Scientists have told us for years that sleep deprivation is bad for our health. Among many other things, chronic sleep loss can impair cognitive abilities, cause premature aging, and lead to depression.
We’ve also been told that we can reverse these negative effects by catching up on sleep and erasing our so-called sleep debt. A new study out of the University of Pennsylvania calls this common wisdom into question.
Researchers from the University of Pennsylvania School of Medicine just released a study showing that sleep deprivation can cause irreversible neuron damage. The study's findings were published in the Journal of Neuroscience.
Lead researcher Sigrid Veasey, M.D., and her team found that sleep deprivation can cause both injury to and loss of the very neurons we depend on for alertness and optimal cognition, the locus coeruleus (LC) neurons.
Veasey’s team used mice to emulate the sleep patterns of workers laboring through long shifts with inadequate sleep in-between.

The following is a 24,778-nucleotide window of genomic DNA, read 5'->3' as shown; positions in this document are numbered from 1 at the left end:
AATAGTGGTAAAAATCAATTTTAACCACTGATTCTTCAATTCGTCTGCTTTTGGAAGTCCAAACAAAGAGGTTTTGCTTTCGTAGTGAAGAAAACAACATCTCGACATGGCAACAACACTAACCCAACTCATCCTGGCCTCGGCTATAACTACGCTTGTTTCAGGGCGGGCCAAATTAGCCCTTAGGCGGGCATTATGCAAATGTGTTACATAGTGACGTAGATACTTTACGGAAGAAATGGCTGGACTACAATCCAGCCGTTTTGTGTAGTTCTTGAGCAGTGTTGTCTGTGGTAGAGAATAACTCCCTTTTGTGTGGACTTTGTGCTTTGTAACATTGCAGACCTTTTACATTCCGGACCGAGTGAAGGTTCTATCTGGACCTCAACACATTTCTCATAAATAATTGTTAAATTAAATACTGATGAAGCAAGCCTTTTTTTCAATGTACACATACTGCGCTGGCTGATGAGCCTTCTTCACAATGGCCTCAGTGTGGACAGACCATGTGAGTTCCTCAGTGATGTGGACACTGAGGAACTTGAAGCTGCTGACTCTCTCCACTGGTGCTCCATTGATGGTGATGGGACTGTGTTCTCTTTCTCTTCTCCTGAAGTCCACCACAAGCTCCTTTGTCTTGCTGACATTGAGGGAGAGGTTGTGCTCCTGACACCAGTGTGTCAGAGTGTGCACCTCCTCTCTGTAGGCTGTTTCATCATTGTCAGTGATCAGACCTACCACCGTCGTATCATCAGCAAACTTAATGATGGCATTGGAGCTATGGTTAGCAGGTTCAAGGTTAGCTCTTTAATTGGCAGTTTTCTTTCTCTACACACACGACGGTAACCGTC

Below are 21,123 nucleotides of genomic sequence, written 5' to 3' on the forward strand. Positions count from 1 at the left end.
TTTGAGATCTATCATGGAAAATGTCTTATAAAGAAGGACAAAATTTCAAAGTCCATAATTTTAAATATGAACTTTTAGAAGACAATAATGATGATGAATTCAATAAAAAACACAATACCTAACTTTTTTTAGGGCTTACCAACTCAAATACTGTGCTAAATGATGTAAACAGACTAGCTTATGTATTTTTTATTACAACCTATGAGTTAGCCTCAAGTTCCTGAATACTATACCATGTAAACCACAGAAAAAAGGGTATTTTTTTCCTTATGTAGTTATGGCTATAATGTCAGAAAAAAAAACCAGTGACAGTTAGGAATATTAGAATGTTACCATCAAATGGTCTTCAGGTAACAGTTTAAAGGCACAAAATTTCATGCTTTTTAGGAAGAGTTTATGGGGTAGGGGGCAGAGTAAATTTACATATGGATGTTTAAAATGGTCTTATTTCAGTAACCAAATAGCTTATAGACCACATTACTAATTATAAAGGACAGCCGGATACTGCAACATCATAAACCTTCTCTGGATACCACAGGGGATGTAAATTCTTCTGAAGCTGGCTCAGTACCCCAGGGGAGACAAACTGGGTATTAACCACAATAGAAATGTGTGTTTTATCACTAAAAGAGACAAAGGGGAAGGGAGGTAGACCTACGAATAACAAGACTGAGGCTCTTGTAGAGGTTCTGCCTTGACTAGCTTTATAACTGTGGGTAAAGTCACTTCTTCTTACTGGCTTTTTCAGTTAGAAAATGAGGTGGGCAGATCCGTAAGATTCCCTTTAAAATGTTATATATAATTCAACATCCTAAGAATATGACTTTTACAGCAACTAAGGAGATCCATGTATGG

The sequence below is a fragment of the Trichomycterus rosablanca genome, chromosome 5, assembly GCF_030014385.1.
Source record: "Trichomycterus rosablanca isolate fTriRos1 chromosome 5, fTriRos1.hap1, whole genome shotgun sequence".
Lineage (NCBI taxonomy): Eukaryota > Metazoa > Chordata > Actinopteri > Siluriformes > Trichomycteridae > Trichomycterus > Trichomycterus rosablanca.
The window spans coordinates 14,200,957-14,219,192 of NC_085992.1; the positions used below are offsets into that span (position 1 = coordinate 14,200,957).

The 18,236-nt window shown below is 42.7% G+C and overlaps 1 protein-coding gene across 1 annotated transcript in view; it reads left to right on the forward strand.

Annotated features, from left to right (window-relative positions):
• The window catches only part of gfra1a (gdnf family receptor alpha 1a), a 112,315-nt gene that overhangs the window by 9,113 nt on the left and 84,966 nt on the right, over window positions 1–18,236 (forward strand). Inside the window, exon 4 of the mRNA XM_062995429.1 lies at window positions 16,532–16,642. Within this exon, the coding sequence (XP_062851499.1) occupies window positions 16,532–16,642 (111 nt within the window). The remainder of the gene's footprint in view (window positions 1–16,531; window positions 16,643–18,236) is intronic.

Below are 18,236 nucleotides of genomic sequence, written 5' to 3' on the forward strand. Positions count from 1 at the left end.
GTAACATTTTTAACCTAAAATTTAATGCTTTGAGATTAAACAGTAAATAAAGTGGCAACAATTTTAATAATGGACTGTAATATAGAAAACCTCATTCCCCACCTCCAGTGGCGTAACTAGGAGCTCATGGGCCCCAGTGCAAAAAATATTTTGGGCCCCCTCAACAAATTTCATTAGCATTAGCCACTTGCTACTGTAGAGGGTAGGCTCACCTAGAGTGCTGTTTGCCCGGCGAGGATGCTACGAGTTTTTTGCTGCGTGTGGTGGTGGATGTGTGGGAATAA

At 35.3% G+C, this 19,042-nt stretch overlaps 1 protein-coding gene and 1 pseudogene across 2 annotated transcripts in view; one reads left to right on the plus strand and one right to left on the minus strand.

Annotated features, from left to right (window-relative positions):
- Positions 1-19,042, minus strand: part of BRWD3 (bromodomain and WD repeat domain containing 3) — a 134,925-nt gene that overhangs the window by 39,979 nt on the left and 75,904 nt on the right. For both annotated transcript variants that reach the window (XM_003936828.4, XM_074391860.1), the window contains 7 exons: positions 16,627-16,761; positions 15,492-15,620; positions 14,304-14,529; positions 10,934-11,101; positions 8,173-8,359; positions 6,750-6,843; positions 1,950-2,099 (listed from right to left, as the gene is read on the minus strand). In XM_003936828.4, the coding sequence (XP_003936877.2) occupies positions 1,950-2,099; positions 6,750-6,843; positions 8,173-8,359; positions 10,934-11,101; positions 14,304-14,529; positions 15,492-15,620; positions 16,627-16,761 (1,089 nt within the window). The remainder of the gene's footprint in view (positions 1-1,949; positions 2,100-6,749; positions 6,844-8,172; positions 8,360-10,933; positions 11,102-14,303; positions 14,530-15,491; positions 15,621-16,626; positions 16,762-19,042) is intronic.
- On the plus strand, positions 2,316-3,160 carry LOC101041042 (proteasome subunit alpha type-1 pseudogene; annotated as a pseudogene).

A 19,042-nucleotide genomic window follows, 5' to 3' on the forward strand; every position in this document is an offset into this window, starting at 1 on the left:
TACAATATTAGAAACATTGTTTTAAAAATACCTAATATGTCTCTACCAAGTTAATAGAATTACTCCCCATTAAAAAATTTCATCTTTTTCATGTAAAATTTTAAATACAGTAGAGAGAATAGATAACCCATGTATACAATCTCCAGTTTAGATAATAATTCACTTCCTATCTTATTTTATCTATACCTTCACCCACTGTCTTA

At first, the mice produced a protein to protect the neurons during the stressful wake-sleep cycle. But after several days, this reaction waned and the nerves began to undergo cell death. The cell death was so extensive that the mice ended up losing 25% of their LC neurons.
As Veasey noted, this is the first study to find that sleep loss can cause long-term brain damage.
“This is the first report that sleep loss can actually result in a loss of neurons," Veasey said. Before this study, she added, "No one really thought that the brain could be irreversibly injured from sleep loss.”
Veasey said the study’s findings demand more research. She and her team hope to examine the brains of deceased shift workers to see if they display the same type of brain damage. If so, it’s time for a serious reevaluation of the way we view sleep as a society.